Event Data Explained

What is Event Data

Event data is a collection of things that happen in  baseball ordered by their occurrence to describe a game, its outcome, and who did what. From 1973 until present collected event data has been pretty accurate.  Every event that occurs creates an event record in the data set.  Retrosheet.org has been curating this data and has made it available to the public here. This model enhances retrosheet data to make it easier for back end scripts to count whatever it is they need to count.  This post will introduce the two data sets.  Future posts will show  applications using this data set.

Retrosheet.org Event Data

First let’s look at its format using Kirk Gibson’s walk off home run in game 1 of the 1988 World Series played in Los Angeles.

play,9,1,davim002,31,CBBBB,W
play,9,1,penaa001,00,,NP
sub,gibsk001,”Kirk Gibson”,1,9,11
play,9,1,gibsk001,02,FFF1B,SB2
play,9,1,gibsk001,32,FFF1BBBX,HR/L9D.2-H

A detail explanation as to how to interpret these records can be read here. All event records are in comma separated value format. The first column represents an event type. In this set of 5  events we can see 4 plays and 1 sub event. The second csv is inning which applies only to play
events. From this set we can see it’s the 9th inning. We can’t determine outs. There are two.

The third value represents 1 for home team, 0 for away team at bat. The home team, Los Angeles Dodgers are at bat. You can’t tell it’s the Dodgers from this set which makes retrosheet’s event data highly order dependent. In order to tell who is home and who is away
a script must traverse the beginning of the game and keep track of that. The fourth column is a unique player identification which they map to name in a roster file. There is no need to be  concerned with names at this level however.  Player id will suffice.

The fifth column tells the final count when something happened. Sixth represents  sequence of pitches and last column represents  play event. In the first record above it shows davim002, Mike Davis, draws a walk. The next record shows penaa001, Alejandro Pena, comes to the plate but gets replaced by a New Player (NP). The next record shows Kirk Gibson, gibsk001 becoming the batter through substitution. A Stolen Base to second (SB2) happens next. This is considered a
play event in these records. The last record shows Gibson going all the way to a 3-2 count by hitting the first three pitches foul and then drawing 3 balls. He then hits a Home Run scoring Davis from second base (2-H) . That is the last play of the ball game €a walk off home run.

Enhanced Event Data

The retrosheet event records had a lot of useful data missing.  You can’t tell from a single event record the number of outs at the time, score, constitution of base pads, etc.  This data model set out to create standalone records that could be extracted independently and still provide game situation context. Here is the snippet of enhanced event data for those 5 events mentioned earlier:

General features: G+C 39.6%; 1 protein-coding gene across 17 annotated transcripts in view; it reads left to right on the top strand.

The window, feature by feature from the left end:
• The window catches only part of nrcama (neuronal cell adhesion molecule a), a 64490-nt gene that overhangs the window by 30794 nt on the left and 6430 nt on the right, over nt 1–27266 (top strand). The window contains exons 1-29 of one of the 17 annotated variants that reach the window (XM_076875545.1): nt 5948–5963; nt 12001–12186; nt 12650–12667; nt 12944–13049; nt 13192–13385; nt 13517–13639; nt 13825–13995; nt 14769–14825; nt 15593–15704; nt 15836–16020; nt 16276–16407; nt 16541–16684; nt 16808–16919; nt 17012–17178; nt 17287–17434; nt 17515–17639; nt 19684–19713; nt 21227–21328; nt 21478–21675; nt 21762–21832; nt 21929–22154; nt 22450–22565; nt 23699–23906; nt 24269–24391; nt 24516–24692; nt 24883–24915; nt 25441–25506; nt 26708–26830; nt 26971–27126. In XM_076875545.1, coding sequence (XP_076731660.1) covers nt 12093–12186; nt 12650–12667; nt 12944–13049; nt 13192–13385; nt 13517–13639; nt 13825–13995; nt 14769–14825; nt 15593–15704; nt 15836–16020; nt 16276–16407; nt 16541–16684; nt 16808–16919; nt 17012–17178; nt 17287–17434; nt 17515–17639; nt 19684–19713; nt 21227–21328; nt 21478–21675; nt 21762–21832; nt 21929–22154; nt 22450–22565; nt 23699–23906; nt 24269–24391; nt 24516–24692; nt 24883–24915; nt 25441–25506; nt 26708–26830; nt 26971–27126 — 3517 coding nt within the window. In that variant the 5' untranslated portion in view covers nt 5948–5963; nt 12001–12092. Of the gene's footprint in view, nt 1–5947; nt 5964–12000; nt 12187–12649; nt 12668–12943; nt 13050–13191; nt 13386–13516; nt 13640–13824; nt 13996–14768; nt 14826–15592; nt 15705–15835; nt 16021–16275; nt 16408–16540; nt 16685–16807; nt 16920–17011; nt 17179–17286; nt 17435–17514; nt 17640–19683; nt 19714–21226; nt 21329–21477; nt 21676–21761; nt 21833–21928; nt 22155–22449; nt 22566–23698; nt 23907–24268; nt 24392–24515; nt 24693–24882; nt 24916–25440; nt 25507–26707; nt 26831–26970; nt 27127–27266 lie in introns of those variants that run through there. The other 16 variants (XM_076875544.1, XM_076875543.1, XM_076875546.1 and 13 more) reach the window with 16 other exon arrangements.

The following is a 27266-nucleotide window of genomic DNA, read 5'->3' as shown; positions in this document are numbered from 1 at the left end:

9:1:3:8:2 LAN davim002 31 CBBBB W WALK 2 -0- -1- 3 4 0 0 0 10058316 198810150
NP9:1:3:8:2 LAN penaa001 00 ?? NP NEW_PLAYER 2 -1- -1- 3 4 0 0 0 10058317 198810150
SUB gibsk001 LAN 1 9 11 LAN198810150
SB9:1:3:8:2 LAN gibsk001 02 FFF1B SB2 STOLEN_BASE 2 -1- -20- 3 4 0 0 0 10058318 198810150
9:1:4:9:2 LAN gibsk001 32 FFF1BBBX HR/L9D.2-H HOME_RUN 2 -20- -0- 5 4 2 1 0 10058319 198810150
CHANGE_INNING 91 LAN 5 7 0 OAK 4 7 0 LOB 0 2 1 0 4 9 LAN198810150
END_OF_GAME 19881015 LAN 5 7 0 OAK 4 7 0 LAN198810150
NEW_GAME 56051 150 LAN OAK LAN198810160

These are space delineated records. A script takes retrosheet event data, calculates a game state, and places more game data into the record so it becomes independent of events before and after.  Future scripts do not have to trace back to determine game state because that has already been done and error checked. This makes things far simpler for secondary counting scripts.

The first field represents inning that itself has a set of values delineated by colon. Any inning field that begins with an integer (0-9) is considered a Plate Appearance (PA). All other entities are considered Non-Plate Appearances (NPA). I won’t get into all the different types of NPAs in this post.

The 5 fields in the inning field are as follows in order: inning, home/away, inning sequence, lineup sequence, outs. Inning sequence resets each inning and represents how many batters batted since the beginning of the inning. Lineup sequence gives the original lineup number. It’s modulo 9 and used by scripts that want to count stuff according to original lineup.

The second field shows the 3 letter team id batting, third player id, 4th count, 5th pitches, 6th play string, 7th play event in English, 8th outs again, 9th base pads before batting, 10th base pads after  batting, 11th and 12th score, 13th 14th and 15th Runs Hits Errors from his play,  16th event id, 17th game id. Since the EVENT entity is contained by SEASON, the event id is unique on a per season  basis.

This data is not meant for human consumption. I included CHANGE_INNING, END_OF_GAME and  NEW_GAME records who have their own set of data. A script can search END_OF_GAME and derive date, home and away reams and simple line score. Since END_OF_GAME data was
derived from event data a good integrity check is to take data from another source and check to make sure the line scores match. If they don’t the event data is not compiled correctly.

Coming soon

Many theories can be tested by tracing event data. In the next installment I’ll step through one  such theory to show the value of the event data corpus.